Otherwise, it’s like showing up dressed for the BIG SKI TRIP only to see that your healthcare professional is more into a romantic picnic.  Or worse …  the experience goes full DUD.

 

Diabetes Blog Week: Language and Diabetes.

Language and Diabetes:  There is an old saying that states “Sticks and stones may break my bones, but words will never hurt me”. I’m willing to bet we’ve all disagreed with this at some point, and especially when it comes to diabetes. Many advocate for the importance of using non-stigmatizing, inclusive and non-judgmental language when speaking about or to people with diabetes. For some, they don’t care, others care passionately. Where do you stand when it comes to “person with diabetes” versus “diabetic”, or “checking” blood sugar versus “testing”, or any of the tons of other examples? Let’s explore the power of words, but please remember to keep things respectful.

(And for more on the topics of Diabetes Blog Week 2016, click here.)

Language matters.  The words we use matter.

Some words make me all fired up, like “consumer.”  I am a consumer when it comes to cars, or coats, or snow blowers.  When it comes to diabetes, I’m not a consumer.  I would never choose to consume these goods; they are chosen out of the desire to stay alive.  I don’t like “suffering from diabetes” because it makes me feel weak and compromised, which stands in contrast to where I prefer to anchor my emotions about diabetes.  And I totally hate the concept of “good” and “bad” blood sugars.  That whole ideology can fuck off in favor of “in range” and “out of range.”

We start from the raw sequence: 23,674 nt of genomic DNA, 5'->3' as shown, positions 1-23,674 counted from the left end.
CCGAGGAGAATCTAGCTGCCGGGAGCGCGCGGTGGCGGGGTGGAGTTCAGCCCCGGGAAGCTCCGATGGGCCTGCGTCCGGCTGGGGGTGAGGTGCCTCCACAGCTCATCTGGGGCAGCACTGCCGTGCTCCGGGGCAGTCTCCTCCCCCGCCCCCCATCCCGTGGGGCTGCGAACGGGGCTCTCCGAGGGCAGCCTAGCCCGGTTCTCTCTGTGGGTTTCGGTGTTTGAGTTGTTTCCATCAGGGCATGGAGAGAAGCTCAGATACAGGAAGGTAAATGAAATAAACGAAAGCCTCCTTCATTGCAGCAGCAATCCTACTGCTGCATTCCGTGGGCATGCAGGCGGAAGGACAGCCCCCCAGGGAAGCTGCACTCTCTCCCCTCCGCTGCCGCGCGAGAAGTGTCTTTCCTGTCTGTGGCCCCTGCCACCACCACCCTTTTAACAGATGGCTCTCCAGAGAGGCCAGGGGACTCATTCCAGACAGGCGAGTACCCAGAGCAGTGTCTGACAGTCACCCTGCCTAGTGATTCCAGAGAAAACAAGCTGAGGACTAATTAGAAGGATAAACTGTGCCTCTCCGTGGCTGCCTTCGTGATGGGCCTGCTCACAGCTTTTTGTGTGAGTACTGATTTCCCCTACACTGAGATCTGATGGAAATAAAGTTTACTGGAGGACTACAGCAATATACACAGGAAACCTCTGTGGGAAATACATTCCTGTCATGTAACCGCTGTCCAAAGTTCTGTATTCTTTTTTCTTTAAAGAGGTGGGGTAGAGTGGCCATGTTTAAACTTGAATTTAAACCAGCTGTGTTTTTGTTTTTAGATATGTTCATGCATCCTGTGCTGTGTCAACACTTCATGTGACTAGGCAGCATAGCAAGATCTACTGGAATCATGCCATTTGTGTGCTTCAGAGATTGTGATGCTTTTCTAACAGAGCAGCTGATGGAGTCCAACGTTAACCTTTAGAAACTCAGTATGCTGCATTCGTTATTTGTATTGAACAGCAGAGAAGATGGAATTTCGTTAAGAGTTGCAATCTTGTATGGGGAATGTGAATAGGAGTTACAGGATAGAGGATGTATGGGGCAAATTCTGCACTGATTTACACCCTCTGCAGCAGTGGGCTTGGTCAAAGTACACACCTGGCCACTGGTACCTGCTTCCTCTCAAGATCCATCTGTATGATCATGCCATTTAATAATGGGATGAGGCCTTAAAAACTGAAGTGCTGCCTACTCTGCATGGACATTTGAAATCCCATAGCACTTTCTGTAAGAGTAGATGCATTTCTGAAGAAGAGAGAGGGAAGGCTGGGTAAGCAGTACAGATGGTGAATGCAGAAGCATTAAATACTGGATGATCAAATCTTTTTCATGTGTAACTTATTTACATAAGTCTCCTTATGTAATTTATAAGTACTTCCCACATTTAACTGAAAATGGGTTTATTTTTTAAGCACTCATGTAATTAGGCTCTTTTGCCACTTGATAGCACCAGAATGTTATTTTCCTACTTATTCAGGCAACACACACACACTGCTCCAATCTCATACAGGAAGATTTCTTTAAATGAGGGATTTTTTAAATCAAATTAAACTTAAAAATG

I appreciate the word “complications” because its connotation is perfect for how I feel about diabetes-related complications; that shit is complicated.  I like the word “empowered” because it reminds me that I have a say in how this whole life maps out, diabetes or not.  I like any words and phrases that tie the physical aspects of diabetes to the emotional ones.  I latch on actively to “hope” versus fear.  And I like being called “Kerri” instead of “diabetic,” but hey, that’s just me.